I am greatly concerned by the threatening attitude of Burnside in Kentucky, and would like very much to know what troops you have to resist his advance if he attempts it. I have some hopes that Hooker's defeat in Virginia and the excitement consequent on Vallandigham's arrest in Ohio, will deter the enemy from moving Burnside's army so far into our country. A few days ought to determine that. The troops I sent to Northwestern Virginia, under Imboden, and those under Brigadier General W. E. Jones, have succeeded in doing great damage to the Baltimore and Ohio Railroad, and have procured many horses and cattle.
Please communicate with me freely and fully. I will with pleasure co-operate with you and aid you to the extent of my ability.
Very respectfully and truly, yours,
HEADQUARTERS ARMY OF TENNESSEE,
Tullahoma, Tenn., May 14, 1863.
I. All sick, disabled, or convalescent officers and privates able to be removed will forthwith be sent to the hospital in the rear.
II. All surplus camp furniture and baggage of the army beyond that necessary for marching will be sent to the rear.
By command of General Bragg:
H. W. WALTER,
HEADQUARTERS DEPARTMENT OF EAST TENNESSEE,
Knoxville, Tenn., May 14, 1863.
Brigadier-General PEGRAM, Via Clinton:
GENERAL: I am instructed by Major-General Buckner to say that no reports have been received from you since leaving for Kentucky. I is important that the commanding general should be advised regularly of your own movements, and of the position and strength of the enemy, so far as they may be know. A report from the front, not yet confirmed, states that Burnside, with about 15,000 men, has passed Barboursville in the direction of Big Creek Gap. If this is true, your forces should operate vigorously upon his flank and rear, with the view of retarding his movements and destroying his supplies. The major-general commanding will expect at least daily reports from you.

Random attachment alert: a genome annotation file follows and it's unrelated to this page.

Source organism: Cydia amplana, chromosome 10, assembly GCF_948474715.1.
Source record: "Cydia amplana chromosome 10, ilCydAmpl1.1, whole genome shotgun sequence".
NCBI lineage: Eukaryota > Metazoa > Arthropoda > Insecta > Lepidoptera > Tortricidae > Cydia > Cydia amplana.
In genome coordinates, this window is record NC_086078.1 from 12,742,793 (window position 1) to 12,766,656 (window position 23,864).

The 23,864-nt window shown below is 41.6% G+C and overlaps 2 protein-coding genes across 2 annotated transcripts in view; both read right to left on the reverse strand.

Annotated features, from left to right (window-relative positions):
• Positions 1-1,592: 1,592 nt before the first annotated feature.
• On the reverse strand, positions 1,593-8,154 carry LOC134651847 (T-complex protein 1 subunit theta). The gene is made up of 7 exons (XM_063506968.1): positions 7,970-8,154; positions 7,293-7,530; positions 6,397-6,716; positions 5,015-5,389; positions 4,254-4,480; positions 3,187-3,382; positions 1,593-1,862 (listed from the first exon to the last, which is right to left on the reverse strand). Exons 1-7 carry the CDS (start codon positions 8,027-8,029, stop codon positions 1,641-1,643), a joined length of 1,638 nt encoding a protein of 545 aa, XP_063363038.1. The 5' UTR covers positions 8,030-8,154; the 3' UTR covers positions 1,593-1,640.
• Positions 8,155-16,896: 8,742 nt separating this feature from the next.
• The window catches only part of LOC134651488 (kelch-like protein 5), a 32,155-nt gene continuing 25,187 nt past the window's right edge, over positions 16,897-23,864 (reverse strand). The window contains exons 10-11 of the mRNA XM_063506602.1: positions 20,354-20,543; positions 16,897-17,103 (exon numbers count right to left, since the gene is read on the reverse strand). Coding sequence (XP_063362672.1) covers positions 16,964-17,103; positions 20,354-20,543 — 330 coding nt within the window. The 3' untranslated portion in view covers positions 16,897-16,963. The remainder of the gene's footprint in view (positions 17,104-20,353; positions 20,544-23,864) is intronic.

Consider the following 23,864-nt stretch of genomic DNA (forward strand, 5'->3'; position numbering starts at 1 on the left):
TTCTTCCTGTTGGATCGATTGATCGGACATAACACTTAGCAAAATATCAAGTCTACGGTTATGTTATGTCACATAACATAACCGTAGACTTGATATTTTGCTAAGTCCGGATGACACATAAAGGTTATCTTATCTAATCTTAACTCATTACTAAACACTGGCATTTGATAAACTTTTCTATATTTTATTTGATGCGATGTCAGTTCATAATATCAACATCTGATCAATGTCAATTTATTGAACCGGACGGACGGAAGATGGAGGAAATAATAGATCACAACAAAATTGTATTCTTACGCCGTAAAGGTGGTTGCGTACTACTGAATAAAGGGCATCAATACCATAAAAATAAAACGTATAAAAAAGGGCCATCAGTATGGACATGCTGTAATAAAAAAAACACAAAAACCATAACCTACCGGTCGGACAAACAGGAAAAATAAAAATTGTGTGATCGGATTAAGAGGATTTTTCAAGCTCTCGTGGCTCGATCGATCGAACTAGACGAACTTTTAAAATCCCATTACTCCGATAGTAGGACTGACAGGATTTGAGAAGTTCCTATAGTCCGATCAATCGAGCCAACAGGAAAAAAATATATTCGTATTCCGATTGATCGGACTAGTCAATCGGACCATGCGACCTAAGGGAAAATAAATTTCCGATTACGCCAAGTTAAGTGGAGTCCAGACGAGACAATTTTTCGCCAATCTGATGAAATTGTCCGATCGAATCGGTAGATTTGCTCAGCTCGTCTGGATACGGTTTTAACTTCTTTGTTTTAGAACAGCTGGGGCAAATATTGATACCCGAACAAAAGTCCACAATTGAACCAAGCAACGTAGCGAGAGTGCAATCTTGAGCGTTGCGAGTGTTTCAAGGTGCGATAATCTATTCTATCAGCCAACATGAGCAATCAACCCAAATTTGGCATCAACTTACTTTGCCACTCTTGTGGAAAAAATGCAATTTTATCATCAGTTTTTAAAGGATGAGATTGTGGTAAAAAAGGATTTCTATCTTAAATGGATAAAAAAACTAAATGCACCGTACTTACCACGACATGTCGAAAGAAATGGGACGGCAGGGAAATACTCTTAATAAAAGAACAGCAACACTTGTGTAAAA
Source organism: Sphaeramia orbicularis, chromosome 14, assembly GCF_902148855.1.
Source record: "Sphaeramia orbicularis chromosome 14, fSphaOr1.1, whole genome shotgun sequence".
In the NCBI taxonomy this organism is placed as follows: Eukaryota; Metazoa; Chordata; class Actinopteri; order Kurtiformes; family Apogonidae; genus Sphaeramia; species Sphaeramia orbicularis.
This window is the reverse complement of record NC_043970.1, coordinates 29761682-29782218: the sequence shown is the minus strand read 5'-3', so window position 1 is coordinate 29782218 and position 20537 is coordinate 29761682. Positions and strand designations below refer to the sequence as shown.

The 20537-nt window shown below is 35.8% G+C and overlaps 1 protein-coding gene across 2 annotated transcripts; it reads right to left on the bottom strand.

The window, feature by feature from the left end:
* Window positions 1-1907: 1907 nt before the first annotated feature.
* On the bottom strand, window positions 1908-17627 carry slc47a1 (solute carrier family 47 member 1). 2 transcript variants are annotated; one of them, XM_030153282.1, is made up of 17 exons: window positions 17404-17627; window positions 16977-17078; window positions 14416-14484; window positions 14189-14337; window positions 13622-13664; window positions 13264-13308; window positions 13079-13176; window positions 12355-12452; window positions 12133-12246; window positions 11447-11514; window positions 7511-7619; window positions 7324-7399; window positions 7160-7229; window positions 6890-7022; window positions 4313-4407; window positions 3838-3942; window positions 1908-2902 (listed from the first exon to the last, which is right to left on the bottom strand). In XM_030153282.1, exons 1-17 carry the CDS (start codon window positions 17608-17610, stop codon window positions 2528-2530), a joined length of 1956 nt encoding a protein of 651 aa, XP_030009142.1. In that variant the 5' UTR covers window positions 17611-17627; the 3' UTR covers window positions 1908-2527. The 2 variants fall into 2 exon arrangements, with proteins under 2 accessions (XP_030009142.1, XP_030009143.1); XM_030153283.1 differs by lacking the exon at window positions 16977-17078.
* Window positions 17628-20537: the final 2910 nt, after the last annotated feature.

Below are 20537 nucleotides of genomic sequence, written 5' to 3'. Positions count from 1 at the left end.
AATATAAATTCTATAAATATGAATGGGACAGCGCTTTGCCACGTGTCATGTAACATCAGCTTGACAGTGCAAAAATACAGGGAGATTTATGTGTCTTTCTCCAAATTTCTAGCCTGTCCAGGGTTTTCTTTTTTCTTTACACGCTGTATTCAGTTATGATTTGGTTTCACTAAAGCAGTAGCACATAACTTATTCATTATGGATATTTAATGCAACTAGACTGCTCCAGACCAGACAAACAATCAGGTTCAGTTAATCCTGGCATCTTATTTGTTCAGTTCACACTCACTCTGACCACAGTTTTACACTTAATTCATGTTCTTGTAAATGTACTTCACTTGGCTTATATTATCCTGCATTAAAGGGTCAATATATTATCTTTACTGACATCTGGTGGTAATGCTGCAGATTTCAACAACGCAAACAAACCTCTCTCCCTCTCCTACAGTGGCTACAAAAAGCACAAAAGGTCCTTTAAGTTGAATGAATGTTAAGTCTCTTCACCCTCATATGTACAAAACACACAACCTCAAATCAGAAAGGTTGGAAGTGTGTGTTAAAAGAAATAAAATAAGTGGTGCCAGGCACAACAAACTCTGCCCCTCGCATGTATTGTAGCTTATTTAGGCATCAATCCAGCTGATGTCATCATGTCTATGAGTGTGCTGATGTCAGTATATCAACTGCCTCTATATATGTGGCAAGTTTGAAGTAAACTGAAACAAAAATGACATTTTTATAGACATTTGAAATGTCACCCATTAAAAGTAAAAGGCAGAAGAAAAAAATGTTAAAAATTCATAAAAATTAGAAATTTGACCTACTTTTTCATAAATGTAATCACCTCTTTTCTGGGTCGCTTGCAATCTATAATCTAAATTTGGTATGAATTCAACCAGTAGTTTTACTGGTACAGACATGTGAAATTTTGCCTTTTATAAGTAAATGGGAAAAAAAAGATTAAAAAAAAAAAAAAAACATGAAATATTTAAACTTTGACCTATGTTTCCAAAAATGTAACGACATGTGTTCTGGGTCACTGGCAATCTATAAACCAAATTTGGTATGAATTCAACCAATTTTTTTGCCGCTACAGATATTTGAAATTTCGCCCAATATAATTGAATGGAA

I am, sir, your obedient servant,
J. N. GALLEHER,
HDQRS. DEPT. OF SOUTH CAROLINA, GEORGIA, AND FLORIDA,
Charleston, S. C., May 15, 1863.
General JOSEPH E. JOHNSTON,
Commanding, &c., Jackson, Miss.:
DEAR GENERAL: I am sure you will appreciate the motives which induce me to offer for your consideration the following general views on the coming summer campaign, which, if they coincide with your own, might, if not already done, be submitted by you to the War Department.
Certainly the surest way to relieve the State of Mississippi and the valley of the Mississippi from the presence of the enemy's army is sud-